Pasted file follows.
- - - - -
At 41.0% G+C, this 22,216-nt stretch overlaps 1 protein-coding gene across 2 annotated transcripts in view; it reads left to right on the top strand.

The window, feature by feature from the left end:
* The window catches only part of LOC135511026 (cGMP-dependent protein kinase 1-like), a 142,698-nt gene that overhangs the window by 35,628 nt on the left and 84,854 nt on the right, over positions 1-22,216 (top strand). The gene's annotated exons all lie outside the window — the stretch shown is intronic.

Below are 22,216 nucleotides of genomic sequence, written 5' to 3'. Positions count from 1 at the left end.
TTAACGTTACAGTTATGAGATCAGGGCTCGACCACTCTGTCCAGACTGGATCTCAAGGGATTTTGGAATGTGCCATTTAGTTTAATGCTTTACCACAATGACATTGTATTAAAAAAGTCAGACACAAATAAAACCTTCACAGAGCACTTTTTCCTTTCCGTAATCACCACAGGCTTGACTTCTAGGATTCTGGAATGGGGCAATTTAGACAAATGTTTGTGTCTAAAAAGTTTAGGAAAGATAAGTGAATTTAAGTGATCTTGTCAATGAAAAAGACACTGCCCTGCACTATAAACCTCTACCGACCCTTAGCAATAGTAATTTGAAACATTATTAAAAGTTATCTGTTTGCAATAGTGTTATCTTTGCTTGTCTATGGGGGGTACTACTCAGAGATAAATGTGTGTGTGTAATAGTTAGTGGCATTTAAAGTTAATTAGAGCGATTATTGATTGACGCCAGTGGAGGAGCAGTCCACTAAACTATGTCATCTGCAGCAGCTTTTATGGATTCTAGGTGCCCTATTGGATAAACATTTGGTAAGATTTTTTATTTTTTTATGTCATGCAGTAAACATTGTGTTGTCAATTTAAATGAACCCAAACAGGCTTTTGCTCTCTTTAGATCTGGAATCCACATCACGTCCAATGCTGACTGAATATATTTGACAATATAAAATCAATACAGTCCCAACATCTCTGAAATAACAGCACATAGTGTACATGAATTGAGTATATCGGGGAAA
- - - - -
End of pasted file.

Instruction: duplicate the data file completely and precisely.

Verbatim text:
At 41.0% G+C, this 22,216-nt stretch overlaps 1 protein-coding gene across 2 annotated transcripts in view; it reads left to right on the top strand.

The window, feature by feature from the left end:
* The window catches only part of LOC135511026 (cGMP-dependent protein kinase 1-like), a 142,698-nt gene that overhangs the window by 35,628 nt on the left and 84,854 nt on the right, over positions 1-22,216 (top strand). The gene's annotated exons all lie outside the window — the stretch shown is intronic.

Below are 22,216 nucleotides of genomic sequence, written 5' to 3'. Positions count from 1 at the left end.
TTAACGTTACAGTTATGAGATCAGGGCTCGACCACTCTGTCCAGACTGGATCTCAAGGGATTTTGGAATGTGCCATTTAGTTTAATGCTTTACCACAATGACATTGTATTAAAAAAGTCAGACACAAATAAAACCTTCACAGAGCACTTTTTCCTTTCCGTAATCACCACAGGCTTGACTTCTAGGATTCTGGAATGGGGCAATTTAGACAAATGTTTGTGTCTAAAAAGTTTAGGAAAGATAAGTGAATTTAAGTGATCTTGTCAATGAAAAAGACACTGCCCTGCACTATAAACCTCTACCGACCCTTAGCAATAGTAATTTGAAACATTATTAAAAGTTATCTGTTTGCAATAGTGTTATCTTTGCTTGTCTATGGGGGGTACTACTCAGAGATAAATGTGTGTGTGTAATAGTTAGTGGCATTTAAAGTTAATTAGAGCGATTATTGATTGACGCCAGTGGAGGAGCAGTCCACTAAACTATGTCATCTGCAGCAGCTTTTATGGATTCTAGGTGCCCTATTGGATAAACATTTGGTAAGATTTTTTATTTTTTTATGTCATGCAGTAAACATTGTGTTGTCAATTTAAATGAACCCAAACAGGCTTTTGCTCTCTTTAGATCTGGAATCCACATCACGTCCAATGCTGACTGAATATATTTGACAATATAAAATCAATACAGTCCCAACATCTCTGAAATAACAGCACATAGTGTACATGAATTGAGTATATCGGGGAAA